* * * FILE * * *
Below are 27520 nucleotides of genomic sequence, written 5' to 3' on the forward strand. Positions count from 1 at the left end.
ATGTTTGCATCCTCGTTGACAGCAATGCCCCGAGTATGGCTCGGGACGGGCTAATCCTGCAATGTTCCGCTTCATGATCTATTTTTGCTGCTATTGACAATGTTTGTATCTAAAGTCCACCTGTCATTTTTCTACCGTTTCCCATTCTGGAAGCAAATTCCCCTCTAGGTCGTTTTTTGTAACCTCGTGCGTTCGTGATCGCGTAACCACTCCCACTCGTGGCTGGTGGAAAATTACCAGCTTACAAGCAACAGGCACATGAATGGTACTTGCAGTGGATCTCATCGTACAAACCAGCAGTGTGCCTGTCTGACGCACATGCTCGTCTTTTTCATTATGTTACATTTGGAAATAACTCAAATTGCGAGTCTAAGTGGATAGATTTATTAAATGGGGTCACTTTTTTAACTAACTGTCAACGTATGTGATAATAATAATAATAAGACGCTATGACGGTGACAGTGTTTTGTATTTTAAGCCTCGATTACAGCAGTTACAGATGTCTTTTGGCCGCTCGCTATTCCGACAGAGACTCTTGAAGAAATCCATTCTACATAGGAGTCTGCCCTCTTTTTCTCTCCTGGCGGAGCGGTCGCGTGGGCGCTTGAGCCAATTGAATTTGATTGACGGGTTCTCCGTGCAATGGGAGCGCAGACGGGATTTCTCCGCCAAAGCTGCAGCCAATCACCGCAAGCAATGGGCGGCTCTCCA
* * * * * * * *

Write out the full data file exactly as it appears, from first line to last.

Below are 27520 nucleotides of genomic sequence, written 5' to 3' on the forward strand. Positions count from 1 at the left end.
ATGTTTGCATCCTCGTTGACAGCAATGCCCCGAGTATGGCTCGGGACGGGCTAATCCTGCAATGTTCCGCTTCATGATCTATTTTTGCTGCTATTGACAATGTTTGTATCTAAAGTCCACCTGTCATTTTTCTACCGTTTCCCATTCTGGAAGCAAATTCCCCTCTAGGTCGTTTTTTGTAACCTCGTGCGTTCGTGATCGCGTAACCACTCCCACTCGTGGCTGGTGGAAAATTACCAGCTTACAAGCAACAGGCACATGAATGGTACTTGCAGTGGATCTCATCGTACAAACCAGCAGTGTGCCTGTCTGACGCACATGCTCGTCTTTTTCATTATGTTACATTTGGAAATAACTCAAATTGCGAGTCTAAGTGGATAGATTTATTAAATGGGGTCACTTTTTTAACTAACTGTCAACGTATGTGATAATAATAATAATAAGACGCTATGACGGTGACAGTGTTTTGTATTTTAAGCCTCGATTACAGCAGTTACAGATGTCTTTTGGCCGCTCGCTATTCCGACAGAGACTCTTGAAGAAATCCATTCTACATAGGAGTCTGCCCTCTTTTTCTCTCCTGGCGGAGCGGTCGCGTGGGCGCTTGAGCCAATTGAATTTGATTGACGGGTTCTCCGTGCAATGGGAGCGCAGACGGGATTTCTCCGCCAAAGCTGCAGCCAATCACCGCAAGCAATGGGCGGCTCTCCA